New York, 15 July, 2016 – Speaking at a high-level event at United Nations headquarters in New York on Friday, UN officials urged world leaders to step up their efforts in providing skills training for young people as they get ready to enter the job market.
The world today is home to the largest generation of youth in its history, with 90% of young people living in developing countries and with estimates suggesting that labor markets will need to add 600 million new jobs by 2026 to accommodate changing global demographics.
“Surveys are showing low levels of achievement in basic literacy, numeracy, and digital skills among younger generations,” said the UN Secretary-General’s Envoy on Youth, Ahmad Alhendawi. “If we really want to turn the 2030 Agenda into reality, our work has to start from the world’s youth.”
Alhendawi, who also facilitated the event, continued by emphasizing the link between youth employment and the newly adopted 2030 Agenda for Sustainable Development.
“Ensuring that youth experience a smooth transition into the job market will be one of the key factors to determine both their success and the achievement of the SDGs,” Alhendawi said.
In a statement issued to mark the day and read at the event by Alhendawi, the UN Secretary-General Ban Ki-moon said that while young people hold the key to society’s future advancement, they face many barriers to their personal progress.
“More than 73 million are unemployed,” the Secretary-General said. This, he continued, should encourage us to “renew our resolve to invest more in empowering young people.”
“There is no better investment than helping a young person to develop their abilities,” the UN Secretary-General said.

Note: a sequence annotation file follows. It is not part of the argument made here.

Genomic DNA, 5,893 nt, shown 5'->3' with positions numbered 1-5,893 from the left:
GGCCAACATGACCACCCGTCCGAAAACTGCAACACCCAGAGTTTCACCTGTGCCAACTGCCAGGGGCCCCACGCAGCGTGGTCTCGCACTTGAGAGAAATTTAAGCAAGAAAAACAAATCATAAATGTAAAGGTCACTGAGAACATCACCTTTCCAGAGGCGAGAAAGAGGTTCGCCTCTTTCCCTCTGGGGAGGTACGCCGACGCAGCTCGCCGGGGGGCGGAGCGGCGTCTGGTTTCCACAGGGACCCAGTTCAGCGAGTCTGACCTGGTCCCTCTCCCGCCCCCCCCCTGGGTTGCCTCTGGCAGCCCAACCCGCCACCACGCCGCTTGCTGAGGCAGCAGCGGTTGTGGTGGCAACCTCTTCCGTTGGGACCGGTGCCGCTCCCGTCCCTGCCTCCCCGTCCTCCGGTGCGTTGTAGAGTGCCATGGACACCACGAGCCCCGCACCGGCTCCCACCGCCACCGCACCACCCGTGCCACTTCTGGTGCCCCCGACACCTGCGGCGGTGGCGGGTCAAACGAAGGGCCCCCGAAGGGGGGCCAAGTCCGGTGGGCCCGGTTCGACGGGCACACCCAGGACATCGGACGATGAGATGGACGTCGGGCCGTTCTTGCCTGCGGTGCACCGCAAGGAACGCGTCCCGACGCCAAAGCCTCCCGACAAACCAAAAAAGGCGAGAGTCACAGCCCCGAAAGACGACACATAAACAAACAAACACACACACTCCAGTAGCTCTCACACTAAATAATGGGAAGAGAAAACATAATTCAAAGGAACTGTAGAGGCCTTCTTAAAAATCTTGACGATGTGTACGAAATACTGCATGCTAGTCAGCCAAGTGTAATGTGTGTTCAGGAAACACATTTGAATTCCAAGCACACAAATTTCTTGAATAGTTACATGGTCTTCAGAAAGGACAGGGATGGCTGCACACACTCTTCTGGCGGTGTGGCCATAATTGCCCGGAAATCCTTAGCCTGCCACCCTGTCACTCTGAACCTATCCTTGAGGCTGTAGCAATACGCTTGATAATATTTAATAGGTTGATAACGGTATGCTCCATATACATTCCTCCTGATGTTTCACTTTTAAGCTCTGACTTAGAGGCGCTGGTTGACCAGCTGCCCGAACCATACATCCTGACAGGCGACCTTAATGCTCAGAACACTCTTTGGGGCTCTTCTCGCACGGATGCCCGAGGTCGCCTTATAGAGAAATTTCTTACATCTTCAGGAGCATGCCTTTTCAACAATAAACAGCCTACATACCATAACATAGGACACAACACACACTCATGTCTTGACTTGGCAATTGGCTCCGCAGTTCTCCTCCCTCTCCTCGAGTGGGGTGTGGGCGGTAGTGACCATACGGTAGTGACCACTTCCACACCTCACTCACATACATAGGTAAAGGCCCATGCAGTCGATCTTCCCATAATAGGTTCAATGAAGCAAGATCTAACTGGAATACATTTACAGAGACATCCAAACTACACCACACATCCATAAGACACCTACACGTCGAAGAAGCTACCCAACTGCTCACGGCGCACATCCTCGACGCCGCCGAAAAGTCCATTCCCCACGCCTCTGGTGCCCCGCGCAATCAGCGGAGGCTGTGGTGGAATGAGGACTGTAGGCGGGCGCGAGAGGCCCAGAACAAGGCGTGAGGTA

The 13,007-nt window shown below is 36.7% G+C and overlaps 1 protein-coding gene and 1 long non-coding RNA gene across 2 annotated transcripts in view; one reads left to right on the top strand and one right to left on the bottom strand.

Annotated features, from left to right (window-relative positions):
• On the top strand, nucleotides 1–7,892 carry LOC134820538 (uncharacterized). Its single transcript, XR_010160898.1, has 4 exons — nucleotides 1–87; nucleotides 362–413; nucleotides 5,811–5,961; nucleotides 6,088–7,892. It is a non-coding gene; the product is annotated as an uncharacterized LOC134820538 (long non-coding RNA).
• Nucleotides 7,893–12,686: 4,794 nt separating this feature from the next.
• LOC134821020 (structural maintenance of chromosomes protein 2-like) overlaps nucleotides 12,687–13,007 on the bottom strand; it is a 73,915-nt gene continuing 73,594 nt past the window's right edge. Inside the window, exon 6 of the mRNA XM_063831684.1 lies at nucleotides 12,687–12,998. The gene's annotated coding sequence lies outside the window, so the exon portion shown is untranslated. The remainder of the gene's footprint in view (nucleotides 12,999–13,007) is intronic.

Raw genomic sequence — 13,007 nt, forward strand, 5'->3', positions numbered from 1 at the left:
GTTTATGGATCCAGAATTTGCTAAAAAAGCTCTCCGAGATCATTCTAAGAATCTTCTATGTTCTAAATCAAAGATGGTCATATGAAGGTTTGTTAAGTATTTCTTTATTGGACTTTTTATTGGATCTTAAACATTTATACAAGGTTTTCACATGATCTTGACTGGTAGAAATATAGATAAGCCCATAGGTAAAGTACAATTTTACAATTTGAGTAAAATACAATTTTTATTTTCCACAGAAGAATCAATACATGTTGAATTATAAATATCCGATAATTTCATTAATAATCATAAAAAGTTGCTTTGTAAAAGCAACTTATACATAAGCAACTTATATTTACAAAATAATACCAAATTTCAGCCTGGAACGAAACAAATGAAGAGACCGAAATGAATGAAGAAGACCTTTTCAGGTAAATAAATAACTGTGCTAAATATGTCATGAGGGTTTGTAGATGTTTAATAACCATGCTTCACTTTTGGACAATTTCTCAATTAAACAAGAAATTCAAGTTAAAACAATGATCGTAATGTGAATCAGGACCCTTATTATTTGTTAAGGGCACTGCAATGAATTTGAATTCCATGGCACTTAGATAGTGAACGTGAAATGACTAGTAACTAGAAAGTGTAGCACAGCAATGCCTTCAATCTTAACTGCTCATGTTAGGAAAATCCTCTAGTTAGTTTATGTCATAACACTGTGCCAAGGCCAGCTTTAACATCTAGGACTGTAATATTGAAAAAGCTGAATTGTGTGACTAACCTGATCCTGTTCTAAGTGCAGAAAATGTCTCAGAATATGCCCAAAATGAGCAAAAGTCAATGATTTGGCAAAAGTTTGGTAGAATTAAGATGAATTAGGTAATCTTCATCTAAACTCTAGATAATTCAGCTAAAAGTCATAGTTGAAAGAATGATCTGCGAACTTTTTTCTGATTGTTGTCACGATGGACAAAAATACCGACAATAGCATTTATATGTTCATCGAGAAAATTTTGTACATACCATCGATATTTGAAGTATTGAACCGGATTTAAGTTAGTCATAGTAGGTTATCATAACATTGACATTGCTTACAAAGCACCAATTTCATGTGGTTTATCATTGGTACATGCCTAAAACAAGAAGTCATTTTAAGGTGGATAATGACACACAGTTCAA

— UN Youth Envoy (@UNYouthEnvoy) July 15, 2016
Speaking at the opening of the event, the President of the UN General Assembly Mogens Lykketoft also underscored the untapped potential of young people. “Far too often, the incredible potential in the world’s youth population is wasted by extreme poverty, discrimination or lack of skills and information,” Mr. Lykketoft said. “Skills development is a primary means of enabling young people to make a smooth transition to work, and education and training can make the difference for youth between poverty and employment.”
The event, co-organized by the Permanent Missions of Sri Lanka and Portugal to the United Nations, the International Labour Organization (ILO), UNESCO, and the Office of the UN Secretary-General’s Envoy on Youth, brought together UN officials, youth representatives, civil society, and the private sector to discuss what works and doesn’t work when it comes to skills development for youth employment.
“We need a new focus on skills – we need new thinking about education – we need transformed training systems,” said Jorge Sequeira, Director of UNESCO’s Regional Bureau for Education in Latin America and the Caribbean.
Speaking during the event, Gilbert Houngbo, the Deputy Director-General of the International Labour Organization (ILO), announced the launch of a new important initiative.